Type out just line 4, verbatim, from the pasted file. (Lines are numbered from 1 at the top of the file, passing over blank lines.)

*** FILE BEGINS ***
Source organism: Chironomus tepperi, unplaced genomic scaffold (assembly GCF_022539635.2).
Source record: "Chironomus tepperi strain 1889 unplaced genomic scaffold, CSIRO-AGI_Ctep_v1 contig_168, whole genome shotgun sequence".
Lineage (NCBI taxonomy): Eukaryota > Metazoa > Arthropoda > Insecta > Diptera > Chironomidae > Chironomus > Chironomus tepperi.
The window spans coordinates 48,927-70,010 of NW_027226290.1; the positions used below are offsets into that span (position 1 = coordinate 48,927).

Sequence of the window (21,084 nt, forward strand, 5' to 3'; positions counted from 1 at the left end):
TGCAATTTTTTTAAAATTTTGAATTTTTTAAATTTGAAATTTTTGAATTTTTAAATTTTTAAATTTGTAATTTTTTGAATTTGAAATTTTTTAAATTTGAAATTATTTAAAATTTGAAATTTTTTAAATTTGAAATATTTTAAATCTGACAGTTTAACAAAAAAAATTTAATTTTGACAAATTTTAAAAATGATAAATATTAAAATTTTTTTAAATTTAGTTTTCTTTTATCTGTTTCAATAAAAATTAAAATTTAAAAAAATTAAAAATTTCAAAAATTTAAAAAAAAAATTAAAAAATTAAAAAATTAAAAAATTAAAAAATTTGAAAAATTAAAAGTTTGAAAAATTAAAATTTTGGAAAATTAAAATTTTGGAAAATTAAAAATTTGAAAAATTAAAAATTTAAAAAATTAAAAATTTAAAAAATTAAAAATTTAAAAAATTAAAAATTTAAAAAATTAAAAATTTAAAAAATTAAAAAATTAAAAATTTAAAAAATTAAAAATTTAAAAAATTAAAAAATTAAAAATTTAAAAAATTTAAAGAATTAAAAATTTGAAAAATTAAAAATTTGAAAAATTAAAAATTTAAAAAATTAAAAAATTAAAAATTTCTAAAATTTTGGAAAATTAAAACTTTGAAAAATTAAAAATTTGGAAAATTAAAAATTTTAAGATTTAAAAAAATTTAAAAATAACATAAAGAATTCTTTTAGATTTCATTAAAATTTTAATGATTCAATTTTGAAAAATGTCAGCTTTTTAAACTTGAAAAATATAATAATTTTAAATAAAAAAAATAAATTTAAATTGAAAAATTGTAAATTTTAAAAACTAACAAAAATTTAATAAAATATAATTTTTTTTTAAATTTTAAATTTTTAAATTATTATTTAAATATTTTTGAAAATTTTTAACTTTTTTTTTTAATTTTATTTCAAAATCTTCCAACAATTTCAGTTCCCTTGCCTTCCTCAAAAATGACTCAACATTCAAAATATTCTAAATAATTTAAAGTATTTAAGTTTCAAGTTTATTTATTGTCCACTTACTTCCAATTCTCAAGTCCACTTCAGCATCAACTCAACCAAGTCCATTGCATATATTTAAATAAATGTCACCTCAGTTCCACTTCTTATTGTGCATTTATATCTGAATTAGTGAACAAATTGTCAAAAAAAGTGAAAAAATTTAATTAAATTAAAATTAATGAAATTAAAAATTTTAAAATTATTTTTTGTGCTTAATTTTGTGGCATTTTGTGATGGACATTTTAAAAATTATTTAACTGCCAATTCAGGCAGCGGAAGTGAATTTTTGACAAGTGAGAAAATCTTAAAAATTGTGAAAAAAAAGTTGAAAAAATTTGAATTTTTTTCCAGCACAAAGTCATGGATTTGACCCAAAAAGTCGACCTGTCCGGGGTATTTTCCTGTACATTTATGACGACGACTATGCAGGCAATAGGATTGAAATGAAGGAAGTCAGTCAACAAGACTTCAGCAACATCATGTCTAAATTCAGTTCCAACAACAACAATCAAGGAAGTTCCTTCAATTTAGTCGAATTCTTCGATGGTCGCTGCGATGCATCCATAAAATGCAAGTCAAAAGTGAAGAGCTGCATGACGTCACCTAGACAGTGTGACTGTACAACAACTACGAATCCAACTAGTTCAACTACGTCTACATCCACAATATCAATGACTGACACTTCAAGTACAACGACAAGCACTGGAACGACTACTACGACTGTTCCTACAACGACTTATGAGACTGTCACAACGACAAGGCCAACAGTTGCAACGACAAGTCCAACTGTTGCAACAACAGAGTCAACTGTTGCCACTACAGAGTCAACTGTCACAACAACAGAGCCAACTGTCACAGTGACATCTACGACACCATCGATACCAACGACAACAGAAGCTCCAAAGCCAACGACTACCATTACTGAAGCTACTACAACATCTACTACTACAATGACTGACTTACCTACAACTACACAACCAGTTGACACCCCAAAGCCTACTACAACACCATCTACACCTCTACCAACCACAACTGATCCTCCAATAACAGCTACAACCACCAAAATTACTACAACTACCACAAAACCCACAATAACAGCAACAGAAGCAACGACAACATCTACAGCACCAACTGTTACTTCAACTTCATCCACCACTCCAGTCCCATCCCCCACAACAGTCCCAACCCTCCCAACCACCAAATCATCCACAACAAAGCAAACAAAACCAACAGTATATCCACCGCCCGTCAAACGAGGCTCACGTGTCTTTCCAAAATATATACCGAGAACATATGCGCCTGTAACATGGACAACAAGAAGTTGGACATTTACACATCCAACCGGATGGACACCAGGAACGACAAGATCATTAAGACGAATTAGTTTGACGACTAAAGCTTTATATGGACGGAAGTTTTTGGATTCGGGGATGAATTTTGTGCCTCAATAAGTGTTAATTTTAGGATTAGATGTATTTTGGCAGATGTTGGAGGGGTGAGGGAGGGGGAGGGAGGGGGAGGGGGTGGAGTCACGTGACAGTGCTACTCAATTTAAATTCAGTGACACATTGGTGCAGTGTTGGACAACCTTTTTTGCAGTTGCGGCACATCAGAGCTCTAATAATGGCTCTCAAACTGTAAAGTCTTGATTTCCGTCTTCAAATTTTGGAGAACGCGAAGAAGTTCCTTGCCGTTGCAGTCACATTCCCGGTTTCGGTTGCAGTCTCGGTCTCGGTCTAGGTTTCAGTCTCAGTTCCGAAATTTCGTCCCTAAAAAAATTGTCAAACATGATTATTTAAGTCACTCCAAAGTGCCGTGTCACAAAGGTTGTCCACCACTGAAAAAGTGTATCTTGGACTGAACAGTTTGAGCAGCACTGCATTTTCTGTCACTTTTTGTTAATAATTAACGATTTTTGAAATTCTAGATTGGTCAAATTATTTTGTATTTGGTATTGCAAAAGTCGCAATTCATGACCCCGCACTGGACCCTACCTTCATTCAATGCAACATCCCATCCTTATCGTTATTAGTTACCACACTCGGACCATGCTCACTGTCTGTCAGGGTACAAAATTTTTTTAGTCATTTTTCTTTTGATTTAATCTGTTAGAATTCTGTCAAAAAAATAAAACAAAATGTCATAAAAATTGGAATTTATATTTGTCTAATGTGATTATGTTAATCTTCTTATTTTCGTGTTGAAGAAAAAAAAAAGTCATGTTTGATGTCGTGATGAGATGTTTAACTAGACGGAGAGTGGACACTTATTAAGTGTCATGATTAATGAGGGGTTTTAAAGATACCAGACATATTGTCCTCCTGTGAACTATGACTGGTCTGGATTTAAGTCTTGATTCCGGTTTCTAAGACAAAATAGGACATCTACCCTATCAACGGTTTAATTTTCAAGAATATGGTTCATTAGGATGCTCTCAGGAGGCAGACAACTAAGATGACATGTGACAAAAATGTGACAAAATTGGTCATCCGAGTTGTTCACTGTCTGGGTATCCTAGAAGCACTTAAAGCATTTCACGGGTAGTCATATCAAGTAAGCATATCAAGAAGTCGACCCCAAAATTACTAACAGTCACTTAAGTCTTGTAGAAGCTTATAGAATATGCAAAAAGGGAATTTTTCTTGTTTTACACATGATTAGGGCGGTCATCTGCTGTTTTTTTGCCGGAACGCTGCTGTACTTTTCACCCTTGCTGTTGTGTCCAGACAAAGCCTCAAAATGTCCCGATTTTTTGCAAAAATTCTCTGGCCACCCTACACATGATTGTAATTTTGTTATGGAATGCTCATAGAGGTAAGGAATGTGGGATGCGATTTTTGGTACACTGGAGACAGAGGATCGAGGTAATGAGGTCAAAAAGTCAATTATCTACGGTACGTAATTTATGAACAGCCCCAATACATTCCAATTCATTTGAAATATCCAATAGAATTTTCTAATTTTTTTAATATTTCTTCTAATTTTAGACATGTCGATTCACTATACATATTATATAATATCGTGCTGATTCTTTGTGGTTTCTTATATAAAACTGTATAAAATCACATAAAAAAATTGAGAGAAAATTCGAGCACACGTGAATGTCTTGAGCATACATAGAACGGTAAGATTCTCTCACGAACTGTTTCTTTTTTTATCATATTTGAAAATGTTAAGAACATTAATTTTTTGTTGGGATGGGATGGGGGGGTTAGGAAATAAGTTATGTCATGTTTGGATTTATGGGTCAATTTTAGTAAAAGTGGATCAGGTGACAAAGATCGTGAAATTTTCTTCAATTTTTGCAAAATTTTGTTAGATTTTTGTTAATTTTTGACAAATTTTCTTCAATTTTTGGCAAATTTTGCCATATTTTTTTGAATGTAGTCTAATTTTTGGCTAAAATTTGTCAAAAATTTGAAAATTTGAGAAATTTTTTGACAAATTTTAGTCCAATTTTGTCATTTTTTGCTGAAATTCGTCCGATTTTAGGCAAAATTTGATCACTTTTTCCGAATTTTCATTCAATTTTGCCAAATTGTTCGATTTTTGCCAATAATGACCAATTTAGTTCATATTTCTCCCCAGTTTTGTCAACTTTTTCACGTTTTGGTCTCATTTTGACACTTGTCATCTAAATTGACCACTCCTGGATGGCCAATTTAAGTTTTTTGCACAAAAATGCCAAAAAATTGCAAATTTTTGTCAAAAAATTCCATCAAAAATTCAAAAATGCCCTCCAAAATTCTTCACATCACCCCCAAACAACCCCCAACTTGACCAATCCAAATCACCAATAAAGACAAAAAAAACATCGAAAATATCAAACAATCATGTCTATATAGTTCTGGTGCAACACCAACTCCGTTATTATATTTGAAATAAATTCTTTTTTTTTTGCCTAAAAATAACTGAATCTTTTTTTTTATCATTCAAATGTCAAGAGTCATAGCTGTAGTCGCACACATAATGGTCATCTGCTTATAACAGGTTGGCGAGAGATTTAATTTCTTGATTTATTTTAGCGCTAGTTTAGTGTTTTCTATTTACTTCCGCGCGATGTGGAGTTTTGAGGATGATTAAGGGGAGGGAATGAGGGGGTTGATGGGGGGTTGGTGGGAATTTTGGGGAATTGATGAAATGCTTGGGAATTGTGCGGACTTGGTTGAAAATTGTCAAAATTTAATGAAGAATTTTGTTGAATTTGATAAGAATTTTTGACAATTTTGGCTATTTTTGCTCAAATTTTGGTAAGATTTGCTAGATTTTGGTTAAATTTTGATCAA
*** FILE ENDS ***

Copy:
The window spans coordinates 48,927-70,010 of NW_027226290.1; the positions used below are offsets into that span (position 1 = coordinate 48,927).